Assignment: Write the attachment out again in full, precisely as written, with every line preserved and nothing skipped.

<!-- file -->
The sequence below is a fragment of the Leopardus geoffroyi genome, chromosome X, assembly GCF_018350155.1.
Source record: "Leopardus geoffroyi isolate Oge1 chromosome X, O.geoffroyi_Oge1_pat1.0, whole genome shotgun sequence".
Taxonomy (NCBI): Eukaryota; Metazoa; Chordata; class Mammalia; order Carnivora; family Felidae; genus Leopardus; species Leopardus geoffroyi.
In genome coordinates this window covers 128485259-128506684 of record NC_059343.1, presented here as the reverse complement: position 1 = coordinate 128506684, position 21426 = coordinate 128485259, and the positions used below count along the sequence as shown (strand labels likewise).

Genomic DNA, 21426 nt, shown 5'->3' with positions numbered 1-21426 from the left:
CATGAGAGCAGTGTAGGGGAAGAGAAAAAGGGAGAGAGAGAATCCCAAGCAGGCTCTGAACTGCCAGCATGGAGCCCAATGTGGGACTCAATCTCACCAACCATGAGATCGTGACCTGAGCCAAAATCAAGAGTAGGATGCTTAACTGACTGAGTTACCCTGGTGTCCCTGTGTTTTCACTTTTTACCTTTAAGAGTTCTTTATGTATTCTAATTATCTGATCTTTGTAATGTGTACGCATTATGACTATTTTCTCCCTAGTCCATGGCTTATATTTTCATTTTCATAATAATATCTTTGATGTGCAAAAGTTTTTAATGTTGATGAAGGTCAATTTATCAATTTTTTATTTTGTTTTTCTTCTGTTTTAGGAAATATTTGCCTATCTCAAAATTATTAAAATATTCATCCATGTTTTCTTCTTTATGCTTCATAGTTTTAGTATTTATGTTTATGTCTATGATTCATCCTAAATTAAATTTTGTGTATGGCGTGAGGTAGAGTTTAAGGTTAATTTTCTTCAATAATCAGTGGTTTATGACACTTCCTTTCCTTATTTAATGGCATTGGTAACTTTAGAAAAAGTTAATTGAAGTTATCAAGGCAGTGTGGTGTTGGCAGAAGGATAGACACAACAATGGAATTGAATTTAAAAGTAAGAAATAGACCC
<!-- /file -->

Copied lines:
The sequence below is a fragment of the Leopardus geoffroyi genome, chromosome X, assembly GCF_018350155.1.
Source record: "Leopardus geoffroyi isolate Oge1 chromosome X, O.geoffroyi_Oge1_pat1.0, whole genome shotgun sequence".
Taxonomy (NCBI): Eukaryota; Metazoa; Chordata; class Mammalia; order Carnivora; family Felidae; genus Leopardus; species Leopardus geoffroyi.
In genome coordinates this window covers 128485259-128506684 of record NC_059343.1, presented here as the reverse complement: position 1 = coordinate 128506684, position 21426 = coordinate 128485259, and the positions used below count along the sequence as shown (strand labels likewise).

Genomic DNA, 21426 nt, shown 5'->3' with positions numbered 1-21426 from the left:
CATGAGAGCAGTGTAGGGGAAGAGAAAAAGGGAGAGAGAGAATCCCAAGCAGGCTCTGAACTGCCAGCATGGAGCCCAATGTGGGACTCAATCTCACCAACCATGAGATCGTGACCTGAGCCAAAATCAAGAGTAGGATGCTTAACTGACTGAGTTACCCTGGTGTCCCTGTGTTTTCACTTTTTACCTTTAAGAGTTCTTTATGTATTCTAATTATCTGATCTTTGTAATGTGTACGCATTATGACTATTTTCTCCCTAGTCCATGGCTTATATTTTCATTTTCATAATAATATCTTTGATGTGCAAAAGTTTTTAATGTTGATGAAGGTCAATTTATCAATTTTTTATTTTGTTTTTCTTCTGTTTTAGGAAATATTTGCCTATCTCAAAATTATTAAAATATTCATCCATGTTTTCTTCTTTATGCTTCATAGTTTTAGTATTTATGTTTATGTCTATGATTCATCCTAAATTAAATTTTGTGTATGGCGTGAGGTAGAGTTTAAGGTTAATTTTCTTCAATAATCAGTGGTTTATGACACTTCCTTTCCTTATTTAATGGCATTGGTAACTTTAGAAAAAGTTAATTGAAGTTATCAAGGCAGTGTGGTGTTGGCAGAAGGATAGACACAACAATGGAATTGAATTTAAAAGTAAGAAATAGACCC